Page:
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Lamb Of God
Wrath Mark Eglinton , February 25th, 2009 07:16

Wrath:

  1. Intense anger; rage; fury

There are metal albums so utterly irrelevant and flabby that you feel obliged to don an identity-concealing balaclava when parting with your hard-earned for them, even if it’s just on iTunes. Conversely, there are those so vital that they see you tooling- up in full combats, ready to stalk the neighbour's cat with a view to wearing its grizzled hide to the record store as some kind of macabre trophy. Suffice to say, Wrath, the fifth album by American metallers Lamb of God, falls into the latter category. While not for a second condoning feline harassment, it’s vital to hammer home just what we have before us here...

Think of what grabs you about Slayer at their most visceral, dial in the sheer lumpy chug of Vulgar-era Pantera, finally, crank the volume knob round to eleven, and you’re getting closer. It’s tough to pigeon-hole, but if you must, file this shit under H for HEAVY, nowhere else will do.

To mention Lamb Of God in the same rancid breath as Slayer and Pantera may seem a tad ambitious, but believe me this generation of metal needs heroes and we may just have found them; in fact, down the line when we think of 2009, in metal terms it'll undoubtedly be dominated by this record. It’s that damn important.

Their progress to this point has been all about solid, technically adept metal, but conducted outside any definable sub-genre. Now though, operating under the neo-classification ‘American Metal’, it’s blatantly apparent right away that what was once very large is now positively gargantuan. That’s not to decry what went before, not at all, for their back catalogue is mighty impressive. It’s just a measure of the scale and scorched earth nature of the eleven cuts on here (thirteen if you buy the enhanced package) that stands as a colossos over the terrain of what went before.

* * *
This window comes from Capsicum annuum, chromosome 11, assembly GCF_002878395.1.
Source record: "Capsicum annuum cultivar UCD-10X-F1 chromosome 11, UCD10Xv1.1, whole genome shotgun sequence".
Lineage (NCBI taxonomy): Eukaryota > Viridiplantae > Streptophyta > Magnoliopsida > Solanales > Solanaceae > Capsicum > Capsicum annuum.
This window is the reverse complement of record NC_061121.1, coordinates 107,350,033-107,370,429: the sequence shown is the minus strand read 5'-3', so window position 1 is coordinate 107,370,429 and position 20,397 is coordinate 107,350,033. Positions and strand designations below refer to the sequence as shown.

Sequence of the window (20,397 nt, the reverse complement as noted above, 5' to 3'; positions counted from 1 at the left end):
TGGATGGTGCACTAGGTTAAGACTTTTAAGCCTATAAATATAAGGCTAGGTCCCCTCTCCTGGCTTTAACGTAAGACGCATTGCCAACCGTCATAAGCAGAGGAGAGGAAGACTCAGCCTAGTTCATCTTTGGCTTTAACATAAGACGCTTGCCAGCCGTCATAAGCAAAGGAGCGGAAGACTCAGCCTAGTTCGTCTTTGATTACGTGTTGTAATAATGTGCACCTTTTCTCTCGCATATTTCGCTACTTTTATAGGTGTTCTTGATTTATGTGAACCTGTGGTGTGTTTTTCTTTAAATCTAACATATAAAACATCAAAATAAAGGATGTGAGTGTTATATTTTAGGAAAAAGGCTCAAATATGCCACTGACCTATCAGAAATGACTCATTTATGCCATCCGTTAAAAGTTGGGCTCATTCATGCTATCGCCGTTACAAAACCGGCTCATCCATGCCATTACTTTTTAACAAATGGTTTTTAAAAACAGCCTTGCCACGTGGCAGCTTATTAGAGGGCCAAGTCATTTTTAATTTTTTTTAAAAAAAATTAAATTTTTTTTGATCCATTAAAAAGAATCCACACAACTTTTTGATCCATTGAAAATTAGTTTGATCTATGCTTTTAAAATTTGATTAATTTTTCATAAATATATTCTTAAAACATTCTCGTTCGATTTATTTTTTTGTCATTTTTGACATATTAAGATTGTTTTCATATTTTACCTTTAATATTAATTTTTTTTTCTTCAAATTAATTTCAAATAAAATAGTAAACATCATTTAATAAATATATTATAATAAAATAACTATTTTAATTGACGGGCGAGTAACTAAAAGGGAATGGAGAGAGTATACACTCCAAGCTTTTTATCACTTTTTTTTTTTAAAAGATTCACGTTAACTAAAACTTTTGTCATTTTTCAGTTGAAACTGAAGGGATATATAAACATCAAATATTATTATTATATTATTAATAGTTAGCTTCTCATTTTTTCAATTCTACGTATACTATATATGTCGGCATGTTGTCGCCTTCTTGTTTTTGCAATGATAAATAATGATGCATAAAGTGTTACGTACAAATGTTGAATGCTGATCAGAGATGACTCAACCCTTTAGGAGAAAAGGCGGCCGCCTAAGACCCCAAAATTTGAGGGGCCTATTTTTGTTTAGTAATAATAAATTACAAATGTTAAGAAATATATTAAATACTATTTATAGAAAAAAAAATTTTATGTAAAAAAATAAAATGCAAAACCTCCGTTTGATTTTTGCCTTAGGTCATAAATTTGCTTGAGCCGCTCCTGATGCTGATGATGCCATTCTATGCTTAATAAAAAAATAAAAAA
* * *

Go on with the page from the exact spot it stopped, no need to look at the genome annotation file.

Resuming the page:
Randy Blythe, hardly the most melodic of vocalists, deserves special praise. He is at least part of the reason for Lamb Of God's progression, rendering the listening process a white-knuckle hell-trip through all that is good about metal, culminating in us being huddled pathetically in the corner, muttering darkly.

He snarls, spits and rarely sings, at times even outdoing Phil Anselmo at his own game. It is totally compelling, especially when tightly grafted to the kind of riffs that force your blood rapidly through the smallest of orifices, whether it’s anatomically necessary or not.

The instrumental lead track ‘The Passing’ has that certain kind of something that only monster albums like this can muster, an acoustic intro building into a superstructure riff that quite simply announces WE HAVE ARRIVED...

And arrive they have, for everything that follows backs up that claim and then some. indeed most of it suggests that we’ll be listening to this ‘til Judgement Day, and probably longer. 'Dead Seeds' is all machined riffs with a captivating stomp - nothing particularly new for them, but believe me this ride has been pimped-up to dramatic effect. The same applies to 'Broken Hands', a bludgeoning monster underpinned by a groove that just won’t let go and a killer screamed chorus hook - yes sir, this is the real thing. And on and on it goes, everyone single one a stone cold shoe-in for space in your psyche, not just your i-pod. If you had to narrow it down, and believe me that ain't easy, 'Fake Messiah'’s twisting malevolence and the sheer full-on head crush of 'Contractor' are high points. No filler, no let up, all classic. Simply put, the most exciting metal record in the last ten or so years. Here kitty kitty...

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